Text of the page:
When is an adaptive design useful in clinical dose-finding trials?
2015 (English)In: Festschrift in Honor of Hans Nyquist on the occasion of his 65th birthday / [ed] Ellinor Fackle-Fornius, Stockholm: Stockholms universitets förlag, 2015, 28-43 p.Chapter in book (Other academic)
During the development process for new drugs, dose-finding trials have to be conducted and the choice of their design is an important issue. Traditionally, the standard design is a balanced design where equally large groups of patients are treated with different doses of the new drug or with a control. However, it has been identified that other innovative designs might be more efficient: Optimal designs which use non-balanced allocation to dose, and adaptive designs where the allocation to the doses can be changed during the study based on results collected earlier in the study. In a simulation study we will compare efficiencies of balanced non-adaptive, optimal non-adaptive, adaptive two-stage and fully sequential adaptive designs. In all situations considered one can gain from applying optimal design theory. However, when moving from the optimal non-adaptive design to an adaptive design, there are situations where the design is improved and other situations where there is only a minor or no gain. Based on our considered situations, we generalize our observations to answer when an adaptive design is useful.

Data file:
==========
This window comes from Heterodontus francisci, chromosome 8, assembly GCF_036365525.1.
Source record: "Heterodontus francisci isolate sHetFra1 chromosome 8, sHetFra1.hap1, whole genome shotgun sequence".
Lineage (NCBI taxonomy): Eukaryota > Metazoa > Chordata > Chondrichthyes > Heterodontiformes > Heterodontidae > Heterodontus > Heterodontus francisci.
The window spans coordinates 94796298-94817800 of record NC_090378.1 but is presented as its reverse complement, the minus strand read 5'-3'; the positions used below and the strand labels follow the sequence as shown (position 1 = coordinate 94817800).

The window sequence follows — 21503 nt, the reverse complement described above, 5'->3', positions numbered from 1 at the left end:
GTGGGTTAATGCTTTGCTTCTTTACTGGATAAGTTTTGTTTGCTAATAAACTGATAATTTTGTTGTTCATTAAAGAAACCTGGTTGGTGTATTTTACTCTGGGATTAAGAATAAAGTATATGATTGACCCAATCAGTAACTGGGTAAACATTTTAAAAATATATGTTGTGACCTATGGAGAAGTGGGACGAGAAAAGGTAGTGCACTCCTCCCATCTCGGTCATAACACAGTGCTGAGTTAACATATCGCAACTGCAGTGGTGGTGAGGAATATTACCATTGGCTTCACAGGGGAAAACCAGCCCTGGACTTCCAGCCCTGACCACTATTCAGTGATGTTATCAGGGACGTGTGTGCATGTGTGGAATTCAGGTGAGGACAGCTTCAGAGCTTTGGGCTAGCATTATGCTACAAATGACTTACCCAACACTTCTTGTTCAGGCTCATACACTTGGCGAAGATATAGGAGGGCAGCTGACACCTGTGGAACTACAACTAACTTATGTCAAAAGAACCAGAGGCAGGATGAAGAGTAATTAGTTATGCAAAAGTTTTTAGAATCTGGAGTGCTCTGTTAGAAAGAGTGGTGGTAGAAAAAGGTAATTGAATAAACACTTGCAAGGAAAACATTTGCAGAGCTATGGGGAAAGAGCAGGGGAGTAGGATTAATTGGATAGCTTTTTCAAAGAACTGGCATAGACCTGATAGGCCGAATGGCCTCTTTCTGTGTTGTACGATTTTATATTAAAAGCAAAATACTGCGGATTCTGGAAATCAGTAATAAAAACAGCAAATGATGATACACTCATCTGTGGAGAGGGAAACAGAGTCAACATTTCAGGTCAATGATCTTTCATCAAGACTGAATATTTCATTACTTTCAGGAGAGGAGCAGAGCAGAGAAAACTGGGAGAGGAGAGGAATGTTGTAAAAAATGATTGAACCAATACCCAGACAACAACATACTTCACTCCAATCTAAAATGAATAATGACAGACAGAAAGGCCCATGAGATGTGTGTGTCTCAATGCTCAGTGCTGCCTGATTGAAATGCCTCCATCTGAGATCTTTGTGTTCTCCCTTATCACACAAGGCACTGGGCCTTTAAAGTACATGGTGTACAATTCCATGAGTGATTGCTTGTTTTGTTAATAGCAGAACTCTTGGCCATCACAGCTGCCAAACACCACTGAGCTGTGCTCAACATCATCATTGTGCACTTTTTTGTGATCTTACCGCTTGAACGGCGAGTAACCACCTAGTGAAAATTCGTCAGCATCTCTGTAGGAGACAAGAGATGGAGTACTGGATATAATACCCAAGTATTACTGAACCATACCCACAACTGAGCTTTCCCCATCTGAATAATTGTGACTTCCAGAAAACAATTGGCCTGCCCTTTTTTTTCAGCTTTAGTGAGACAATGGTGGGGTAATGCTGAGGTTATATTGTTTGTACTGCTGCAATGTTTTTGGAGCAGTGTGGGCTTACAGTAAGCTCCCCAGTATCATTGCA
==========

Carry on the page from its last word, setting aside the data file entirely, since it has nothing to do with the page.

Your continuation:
Place, publisher, year, edition, pages
Stockholm: Stockholms universitets förlag, 2015. 28-43 p.
Adaptive design; Clinical trial; Dose-finding; Efficiency; Fully sequential design; Interim analysis; Optimal design; Two-stage design
Probability Theory and Statistics
Research subject Medicine; Statistics
IdentifiersURN: urn:nbn:se:su:diva-124588OAI: oai:DiVA.org:su-124588DiVA: diva2:890162